Melbourne Rebels

Last updated

Rebels
Melbourne Rebels logo.svg
Union Rugby Australia
Nickname(s)Rebels
Founded5 January 2010;11 years ago (2010-01-05)
Location Melbourne Australia
Region Victoria
Ground(s) AAMI Park (Capacity: 30,000)
Coach(es) Kevin Foote
Captain(s) Dane Haylett-Petty
Most caps Tom English (97)
Top scorer Reece Hodge (389)
League(s) Super Rugby
Super Rugby AU
Super Rugby Trans-Tasman
2021 Super Rugby AU
4th
Super Rugby Trans-Tasman
9th
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1st kit
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2nd kit
Official website
melbournerebels.com

The Melbourne Rebels is an Australian professional rugby union team based in Melbourne. They made their debut in SANZAR's Super Rugby tournament in 2011. They were the first privately owned professional rugby union team in Australia, until 2017 when shares in the franchise were returned to the Victorian Rugby Union. The club shares its name with a former Australian Rugby Championship team, but is unrelated. The team plays home matches at AAMI Park.

Contents

History

The era of professionalism in rugby union led to a restructuring of the Super 10 competition after the 1995 World Cup. SANZAR was formed to manage a 12-team provincial union from Australia, New Zealand and South Africa. During the early years of 2000s South Africa and Australia pushed for additional teams each. Argentina also expressed interest. Discussions also included federated pacific island team in the vein of the West Indies cricket team, or individual island nations.

Bids for the 13th and 14th franchise opened in 2002. Melbourne had, to that point, successfully hosted several Wallaby test matches which the Victorian Rugby Union used to demonstrate a ground swell of support for rugby union by the Victorian public. Melbourne also hosted several World Cup matches hosted at Docklands Stadium [1] and drew 50,000 to the final day of the 2006 Melbourne Commonwealth Games Rugby 7s. [2]

The then Bracks government promised investment in infrastructure, considering a 25,000 seat redevelopment of Olympic Park Stadium or $100m for a new stadium. [3] The successful bid went to Western Australia, ultimately becoming the Western Force for the 2004 Super 14 season.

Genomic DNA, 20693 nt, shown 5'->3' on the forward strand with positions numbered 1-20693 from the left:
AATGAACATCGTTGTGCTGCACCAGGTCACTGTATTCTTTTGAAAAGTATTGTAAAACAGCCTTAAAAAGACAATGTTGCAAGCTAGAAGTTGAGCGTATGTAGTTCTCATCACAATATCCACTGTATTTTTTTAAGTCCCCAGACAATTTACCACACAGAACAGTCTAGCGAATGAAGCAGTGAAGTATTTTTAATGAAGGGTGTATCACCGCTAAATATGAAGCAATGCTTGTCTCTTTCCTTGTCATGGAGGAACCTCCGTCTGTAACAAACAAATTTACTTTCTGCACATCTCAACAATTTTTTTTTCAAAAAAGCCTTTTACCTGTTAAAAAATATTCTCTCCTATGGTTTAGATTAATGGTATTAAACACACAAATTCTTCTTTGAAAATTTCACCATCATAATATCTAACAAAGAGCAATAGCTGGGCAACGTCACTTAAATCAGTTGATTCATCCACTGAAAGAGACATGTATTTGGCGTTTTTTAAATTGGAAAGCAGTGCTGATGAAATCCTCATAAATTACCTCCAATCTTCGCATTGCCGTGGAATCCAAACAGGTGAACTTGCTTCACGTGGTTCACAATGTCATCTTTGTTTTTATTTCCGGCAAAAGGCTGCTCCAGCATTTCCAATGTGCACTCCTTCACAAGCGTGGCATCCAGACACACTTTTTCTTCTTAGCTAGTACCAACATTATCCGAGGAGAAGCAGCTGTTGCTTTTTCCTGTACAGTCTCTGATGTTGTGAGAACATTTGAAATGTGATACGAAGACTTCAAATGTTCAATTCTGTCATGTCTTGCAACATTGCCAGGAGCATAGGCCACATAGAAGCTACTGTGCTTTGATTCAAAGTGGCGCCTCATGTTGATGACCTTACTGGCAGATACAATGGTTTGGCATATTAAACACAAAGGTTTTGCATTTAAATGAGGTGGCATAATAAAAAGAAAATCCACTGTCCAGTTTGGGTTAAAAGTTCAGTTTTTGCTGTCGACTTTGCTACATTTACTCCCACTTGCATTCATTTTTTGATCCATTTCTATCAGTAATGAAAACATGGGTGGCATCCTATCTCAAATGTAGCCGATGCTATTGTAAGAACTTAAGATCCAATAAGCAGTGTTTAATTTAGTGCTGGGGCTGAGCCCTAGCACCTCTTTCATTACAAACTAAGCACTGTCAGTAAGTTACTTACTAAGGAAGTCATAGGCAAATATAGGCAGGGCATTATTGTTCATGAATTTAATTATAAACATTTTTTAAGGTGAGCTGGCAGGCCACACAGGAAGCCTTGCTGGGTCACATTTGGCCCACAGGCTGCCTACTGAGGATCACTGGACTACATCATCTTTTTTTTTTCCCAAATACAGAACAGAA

In 2006 the Australian Rugby Union, following the suggestions of a working party, announced the formation of a national domestic competition. [4] The Melbourne Rebels were established for the inaugural season of the Australian Rugby Championship by virtue of NSW surrendering a fourth team in favour of Victoria. [5] Coached by Bill Millard and captained by David Croft, the Rebels finished fourth (out of 8) and were runners up. The move was viewed as an interim step to a Super 14 franchise.

The VRU bid twice for a team in SANZAR's 'Super' provincial competition before being accepted for the 2011 season. Their winning bid was named after the team they fielded in the ARC.

On 29 July, at the Victorian Rugby Union's quarterly corporate luncheon, the Melbourne Rebels and the Victorian Rugby Union launched the playing strip, logo and club song "Do You Hear the People Sing?" from Les Misérables .

The 15th licence

With SANZAR announcing a restructure while renegotiating broadcast rights, an additional licence was created. [6] Ten bids were received: seven from Australia, two from New Zealand (Hawkes Bay and Taranaki) [7] and the Southern Kings from South Africa. [8]

The Australian expressions of interest included three from Victoria, one from Western Sydney, one from the Gold Coast, the New South Wales Country Rugby Union (backed by John Singleton) [9] and a second Queensland team.

Three expressions of interest came out of Victoria for new Super licence- the Vic Super 15 headed by Mark Ella and backed by Kevin Maloney along with three former VRU directors, a Belgravia Group bid led by Geoff Lord (on behalf of the Melbourne Victory) [10] and the Melbourne Rebels bid from the Victorian Rugby Union with backing from media magnate Harold Mitchell with assistance from corporate consultants, including KPMG. [11] [12]

On 12 August 2009, the Australian Rugby Union endorsed Victoria as Australia's sole candidate state for the new licence in the Australian conference in the expanded 2011 Super Rugby competition. They attempted to broker a deal that would consolidate the three bids as a singular entity that they hoped would be "overwhelmingly successful". The Melbourne Rebels bid petitioned the ARU to submit only one of the three bids to SANZAR. [11]

The efforts to amalgamate these bids was fraught with politics. [13] Investment banker John Wylie brokered a tentative agreement between the Melbourne Rebels and the Vic Super 15 [14] that was announced at the 2009 Weary Dunlop Luncheon. [15]

Given that SANZAR could not reach a unanimous decision the matter was sent to arbitration. The arbitrators felt that the Southern Kings' bid was more advanced with regard to business and financial planning and organisation structure and governance. They also felt that the Southern Kings also had a stronger player base and rugby tradition. Revenue however, from the sale of broadcasting rights to Australasian broadcasters, would be reduced by US$15–20m over the course of a five-year agreement should the 15th team be resident in South Africa. [16]